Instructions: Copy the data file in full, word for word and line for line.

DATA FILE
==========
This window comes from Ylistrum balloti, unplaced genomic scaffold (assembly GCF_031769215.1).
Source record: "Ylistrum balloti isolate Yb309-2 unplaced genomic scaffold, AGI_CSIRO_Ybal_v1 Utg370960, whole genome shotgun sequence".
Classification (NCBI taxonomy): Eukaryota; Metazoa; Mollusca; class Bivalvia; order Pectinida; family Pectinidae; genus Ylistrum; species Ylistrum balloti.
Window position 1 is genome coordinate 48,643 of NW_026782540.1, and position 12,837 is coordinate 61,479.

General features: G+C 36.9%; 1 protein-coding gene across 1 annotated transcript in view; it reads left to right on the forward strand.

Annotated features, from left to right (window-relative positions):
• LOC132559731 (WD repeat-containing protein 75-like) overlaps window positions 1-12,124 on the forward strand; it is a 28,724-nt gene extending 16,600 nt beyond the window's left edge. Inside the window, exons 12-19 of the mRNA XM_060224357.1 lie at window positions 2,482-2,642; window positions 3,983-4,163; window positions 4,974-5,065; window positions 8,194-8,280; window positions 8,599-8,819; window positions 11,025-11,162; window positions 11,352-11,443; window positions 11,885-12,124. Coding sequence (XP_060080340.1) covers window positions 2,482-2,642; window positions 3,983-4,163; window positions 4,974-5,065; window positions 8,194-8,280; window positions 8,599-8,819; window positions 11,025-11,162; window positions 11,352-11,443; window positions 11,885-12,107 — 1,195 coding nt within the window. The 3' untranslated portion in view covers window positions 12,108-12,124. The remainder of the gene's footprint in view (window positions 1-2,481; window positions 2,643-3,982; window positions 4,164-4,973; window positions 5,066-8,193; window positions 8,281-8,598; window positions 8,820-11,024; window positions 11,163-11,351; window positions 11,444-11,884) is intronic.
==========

This window comes from Ylistrum balloti, unplaced genomic scaffold (assembly GCF_031769215.1).
Source record: "Ylistrum balloti isolate Yb309-2 unplaced genomic scaffold, AGI_CSIRO_Ybal_v1 Utg370960, whole genome shotgun sequence".
Classification (NCBI taxonomy): Eukaryota; Metazoa; Mollusca; class Bivalvia; order Pectinida; family Pectinidae; genus Ylistrum; species Ylistrum balloti.
Window position 1 is genome coordinate 48,643 of NW_026782540.1, and position 12,837 is coordinate 61,479.

General features: G+C 36.9%; 1 protein-coding gene across 1 annotated transcript in view; it reads left to right on the forward strand.

Annotated features, from left to right (window-relative positions):
• LOC132559731 (WD repeat-containing protein 75-like) overlaps window positions 1-12,124 on the forward strand; it is a 28,724-nt gene extending 16,600 nt beyond the window's left edge. Inside the window, exons 12-19 of the mRNA XM_060224357.1 lie at window positions 2,482-2,642; window positions 3,983-4,163; window positions 4,974-5,065; window positions 8,194-8,280; window positions 8,599-8,819; window positions 11,025-11,162; window positions 11,352-11,443; window positions 11,885-12,124. Coding sequence (XP_060080340.1) covers window positions 2,482-2,642; window positions 3,983-4,163; window positions 4,974-5,065; window positions 8,194-8,280; window positions 8,599-8,819; window positions 11,025-11,162; window positions 11,352-11,443; window positions 11,885-12,107 — 1,195 coding nt within the window. The 3' untranslated portion in view covers window positions 12,108-12,124. The remainder of the gene's footprint in view (window positions 1-2,481; window positions 2,643-3,982; window positions 4,164-4,973; window positions 5,066-8,193; window positions 8,281-8,598; window positions 8,820-11,024; window positions 11,163-11,351; window positions 11,444-11,884) is intronic.